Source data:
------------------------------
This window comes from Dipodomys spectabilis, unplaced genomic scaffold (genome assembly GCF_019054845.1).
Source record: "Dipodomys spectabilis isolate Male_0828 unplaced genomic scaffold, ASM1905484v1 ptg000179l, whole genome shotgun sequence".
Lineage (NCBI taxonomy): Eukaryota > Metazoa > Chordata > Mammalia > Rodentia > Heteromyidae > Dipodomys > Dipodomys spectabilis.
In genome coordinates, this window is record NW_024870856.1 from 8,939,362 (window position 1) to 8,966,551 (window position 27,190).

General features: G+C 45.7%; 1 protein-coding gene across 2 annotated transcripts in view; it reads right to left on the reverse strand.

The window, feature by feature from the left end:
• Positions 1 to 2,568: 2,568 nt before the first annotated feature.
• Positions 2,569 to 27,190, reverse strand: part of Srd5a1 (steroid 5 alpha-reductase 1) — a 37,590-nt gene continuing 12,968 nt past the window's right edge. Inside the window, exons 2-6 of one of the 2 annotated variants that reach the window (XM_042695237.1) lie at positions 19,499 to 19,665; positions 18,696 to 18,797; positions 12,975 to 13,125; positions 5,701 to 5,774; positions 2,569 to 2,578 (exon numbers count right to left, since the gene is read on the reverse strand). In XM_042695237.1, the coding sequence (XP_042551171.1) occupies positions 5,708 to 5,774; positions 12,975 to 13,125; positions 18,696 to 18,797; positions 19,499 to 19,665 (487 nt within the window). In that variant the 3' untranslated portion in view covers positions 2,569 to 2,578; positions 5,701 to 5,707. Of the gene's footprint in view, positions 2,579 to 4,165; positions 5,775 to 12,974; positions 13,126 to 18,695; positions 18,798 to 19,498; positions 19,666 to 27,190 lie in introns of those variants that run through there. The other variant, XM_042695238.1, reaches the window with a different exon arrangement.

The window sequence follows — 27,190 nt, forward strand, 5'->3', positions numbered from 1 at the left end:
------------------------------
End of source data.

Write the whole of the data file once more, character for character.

This window comes from Dipodomys spectabilis, unplaced genomic scaffold (genome assembly GCF_019054845.1).
Source record: "Dipodomys spectabilis isolate Male_0828 unplaced genomic scaffold, ASM1905484v1 ptg000179l, whole genome shotgun sequence".
Lineage (NCBI taxonomy): Eukaryota > Metazoa > Chordata > Mammalia > Rodentia > Heteromyidae > Dipodomys > Dipodomys spectabilis.
In genome coordinates, this window is record NW_024870856.1 from 8,939,362 (window position 1) to 8,966,551 (window position 27,190).

General features: G+C 45.7%; 1 protein-coding gene across 2 annotated transcripts in view; it reads right to left on the reverse strand.

The window, feature by feature from the left end:
• Positions 1 to 2,568: 2,568 nt before the first annotated feature.
• Positions 2,569 to 27,190, reverse strand: part of Srd5a1 (steroid 5 alpha-reductase 1) — a 37,590-nt gene continuing 12,968 nt past the window's right edge. Inside the window, exons 2-6 of one of the 2 annotated variants that reach the window (XM_042695237.1) lie at positions 19,499 to 19,665; positions 18,696 to 18,797; positions 12,975 to 13,125; positions 5,701 to 5,774; positions 2,569 to 2,578 (exon numbers count right to left, since the gene is read on the reverse strand). In XM_042695237.1, the coding sequence (XP_042551171.1) occupies positions 5,708 to 5,774; positions 12,975 to 13,125; positions 18,696 to 18,797; positions 19,499 to 19,665 (487 nt within the window). In that variant the 3' untranslated portion in view covers positions 2,569 to 2,578; positions 5,701 to 5,707. Of the gene's footprint in view, positions 2,579 to 4,165; positions 5,775 to 12,974; positions 13,126 to 18,695; positions 18,798 to 19,498; positions 19,666 to 27,190 lie in introns of those variants that run through there. The other variant, XM_042695238.1, reaches the window with a different exon arrangement.

The window sequence follows — 27,190 nt, forward strand, 5'->3', positions numbered from 1 at the left end: